The 2010-2011 budget and its impact on employment and social security

Last week, the Belgian government reached an agreement on the 2010-2011 federal budget. The most important social security and employment law measures that will be taken in order to reach the targets set by the government can be summarised as follows...

Employers and employees

The employer’s contribution to indemnities paid out for bridge pensions and other forms of early retirement (Canada Dry) will be standardised and increased. Amounts payable by the employer will depend on the worker’s age at the time the employer starts paying the bridge pension or the benefits linked to other forms of early retirement. The employer’s contribution will be equal to 50 % (instead of 32.25 %) when the employee is 52 or younger when he/she enters the early retirement scheme. Participation from the employer will gradually decline according to the age at which the employee enters early retirement, to a minimum of 10 % when the employee is at least 60.

Currently, employees who have at least 1 year of seniority within the undertaking can benefit from time credit. However, this number will be raised to 2 years in the future. In addition, the authorised age to qualify for higher benefits in the context of time credit will be raised from 50 to 51.

Furthermore, employer contributions relating to accidents at work will be raised from 0.30% to 0.32%.

The temporary measures employers can take in order to keep white-collar workers at work instead of making them redundant will be prolonged by 6 months (economic unemployment benefits for white-collar workers, crisis time credits and temporary collective reduction of working hours). Instead of expiring on 31 December 2009, they will remain applicable until 30 June 2010, provided the social partners reach a unanimous vote in favour of this extension.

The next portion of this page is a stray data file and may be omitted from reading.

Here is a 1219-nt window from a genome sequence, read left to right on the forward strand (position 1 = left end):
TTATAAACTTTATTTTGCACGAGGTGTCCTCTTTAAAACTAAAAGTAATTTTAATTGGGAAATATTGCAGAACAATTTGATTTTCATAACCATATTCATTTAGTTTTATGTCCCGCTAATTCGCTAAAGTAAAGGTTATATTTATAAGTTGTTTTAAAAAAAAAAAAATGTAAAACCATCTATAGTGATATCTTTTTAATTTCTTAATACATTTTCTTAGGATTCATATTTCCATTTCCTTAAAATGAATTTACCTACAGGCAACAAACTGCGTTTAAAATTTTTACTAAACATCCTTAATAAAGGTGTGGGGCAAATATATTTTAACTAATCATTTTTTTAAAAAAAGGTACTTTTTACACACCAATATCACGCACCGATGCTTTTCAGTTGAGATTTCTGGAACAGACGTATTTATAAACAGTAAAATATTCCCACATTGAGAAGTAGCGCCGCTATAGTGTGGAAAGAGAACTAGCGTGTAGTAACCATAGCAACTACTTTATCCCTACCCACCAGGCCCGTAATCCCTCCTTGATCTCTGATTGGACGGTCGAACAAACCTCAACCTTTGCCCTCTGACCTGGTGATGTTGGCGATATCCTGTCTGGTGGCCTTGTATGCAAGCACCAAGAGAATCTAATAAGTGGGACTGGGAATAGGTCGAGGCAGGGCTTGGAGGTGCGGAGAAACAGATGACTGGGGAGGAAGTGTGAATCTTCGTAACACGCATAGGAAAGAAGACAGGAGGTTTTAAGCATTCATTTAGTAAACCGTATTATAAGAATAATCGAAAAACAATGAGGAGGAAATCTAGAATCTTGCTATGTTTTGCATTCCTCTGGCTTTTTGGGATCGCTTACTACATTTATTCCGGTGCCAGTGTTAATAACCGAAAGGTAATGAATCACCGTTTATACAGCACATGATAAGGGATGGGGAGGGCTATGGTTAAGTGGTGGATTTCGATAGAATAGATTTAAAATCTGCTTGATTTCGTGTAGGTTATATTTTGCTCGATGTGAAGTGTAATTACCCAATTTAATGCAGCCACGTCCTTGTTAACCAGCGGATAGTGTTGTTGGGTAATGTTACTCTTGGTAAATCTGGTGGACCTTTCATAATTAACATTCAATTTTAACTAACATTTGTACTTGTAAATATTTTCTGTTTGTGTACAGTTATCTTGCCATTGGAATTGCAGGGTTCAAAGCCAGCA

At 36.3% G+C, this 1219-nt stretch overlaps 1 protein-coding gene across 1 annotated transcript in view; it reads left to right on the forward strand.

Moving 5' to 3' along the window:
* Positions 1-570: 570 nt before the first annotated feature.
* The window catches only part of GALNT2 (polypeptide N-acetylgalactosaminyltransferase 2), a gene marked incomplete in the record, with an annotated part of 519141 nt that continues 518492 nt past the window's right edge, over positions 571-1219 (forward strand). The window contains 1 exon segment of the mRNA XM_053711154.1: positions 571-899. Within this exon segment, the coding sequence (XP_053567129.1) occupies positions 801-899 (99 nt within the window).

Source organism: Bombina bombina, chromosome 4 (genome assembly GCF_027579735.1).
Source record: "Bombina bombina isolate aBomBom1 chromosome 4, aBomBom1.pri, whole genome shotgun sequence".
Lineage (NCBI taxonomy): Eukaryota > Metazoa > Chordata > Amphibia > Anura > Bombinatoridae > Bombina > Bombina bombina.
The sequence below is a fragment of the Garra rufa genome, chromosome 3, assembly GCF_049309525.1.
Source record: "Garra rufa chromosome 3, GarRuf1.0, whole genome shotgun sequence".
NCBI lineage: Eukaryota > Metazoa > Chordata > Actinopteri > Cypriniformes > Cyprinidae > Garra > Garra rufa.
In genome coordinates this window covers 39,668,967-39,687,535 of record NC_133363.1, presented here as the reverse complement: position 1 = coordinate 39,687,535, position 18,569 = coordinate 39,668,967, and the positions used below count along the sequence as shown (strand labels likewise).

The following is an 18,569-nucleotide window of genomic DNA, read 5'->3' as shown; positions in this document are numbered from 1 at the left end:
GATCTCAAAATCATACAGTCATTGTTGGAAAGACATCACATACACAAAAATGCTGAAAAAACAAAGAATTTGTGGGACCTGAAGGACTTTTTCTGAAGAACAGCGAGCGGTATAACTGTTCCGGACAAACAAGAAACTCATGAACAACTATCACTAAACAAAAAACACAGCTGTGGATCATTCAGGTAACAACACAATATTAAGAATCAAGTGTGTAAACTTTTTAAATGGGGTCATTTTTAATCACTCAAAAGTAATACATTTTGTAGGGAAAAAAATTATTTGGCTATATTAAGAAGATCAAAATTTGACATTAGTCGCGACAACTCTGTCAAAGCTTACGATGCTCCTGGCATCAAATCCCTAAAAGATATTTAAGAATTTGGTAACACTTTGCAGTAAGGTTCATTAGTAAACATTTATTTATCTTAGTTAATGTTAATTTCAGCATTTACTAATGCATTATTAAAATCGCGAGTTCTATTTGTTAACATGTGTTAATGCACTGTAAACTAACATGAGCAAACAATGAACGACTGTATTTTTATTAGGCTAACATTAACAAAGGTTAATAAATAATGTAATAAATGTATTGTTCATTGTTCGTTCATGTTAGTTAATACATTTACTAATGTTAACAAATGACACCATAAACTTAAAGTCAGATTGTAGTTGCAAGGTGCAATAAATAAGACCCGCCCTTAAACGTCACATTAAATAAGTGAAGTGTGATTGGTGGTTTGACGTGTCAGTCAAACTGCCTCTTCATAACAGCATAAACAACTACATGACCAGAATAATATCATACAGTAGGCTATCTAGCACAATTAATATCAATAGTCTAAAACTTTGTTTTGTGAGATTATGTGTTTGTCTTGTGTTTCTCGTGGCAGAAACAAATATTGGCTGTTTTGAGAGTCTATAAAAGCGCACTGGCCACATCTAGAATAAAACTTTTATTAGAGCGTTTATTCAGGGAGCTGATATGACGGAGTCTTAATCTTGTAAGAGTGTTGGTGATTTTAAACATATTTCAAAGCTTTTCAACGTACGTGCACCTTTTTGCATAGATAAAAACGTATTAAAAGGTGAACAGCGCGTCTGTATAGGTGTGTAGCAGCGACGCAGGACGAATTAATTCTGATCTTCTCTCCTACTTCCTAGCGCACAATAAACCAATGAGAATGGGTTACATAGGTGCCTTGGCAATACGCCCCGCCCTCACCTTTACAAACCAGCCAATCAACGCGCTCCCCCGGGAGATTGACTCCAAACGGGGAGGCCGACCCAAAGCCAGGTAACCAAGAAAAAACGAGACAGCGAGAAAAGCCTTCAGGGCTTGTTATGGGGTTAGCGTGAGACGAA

Hiring young people will cost employers less in 2010 and 2011. Employers will receive a subsidy of up to 1,000 euro per month during a 2 year period when they hire an employee who is not yet 26 years old, is unemployed for no more than 6 months and only has a secondary education diploma. No social security contributions will have to be paid during the first 2 years of employment for a new hire who is not yet 19 years old and has no real qualifications.

Hiring new employees who are at least 45 years old will also cost employers less in 2010 and 2011. Employers will receive a subsidy of up to 1,000 euro per month during a 2 year period for each new hire aged 45 and above.

Social security contributions relating to minimum wages will be lowered from 16.09 % to 15 % in 2010 and to 13.5 % in 2011.


Self-employed individuals will have to become affiliates to a social insurance fund as of day one of their self-employed activity. Until now, they had 90 days to select a social insurance fund.

Finally, the gap between the minimum legal pension for a self-employed person and that of an employee will be lowered by 50 % in the next two years.

Further information

Click here to read a recent Tax Alert published by Deloitte Belgium on proposed tax measures for the 2010 Budget.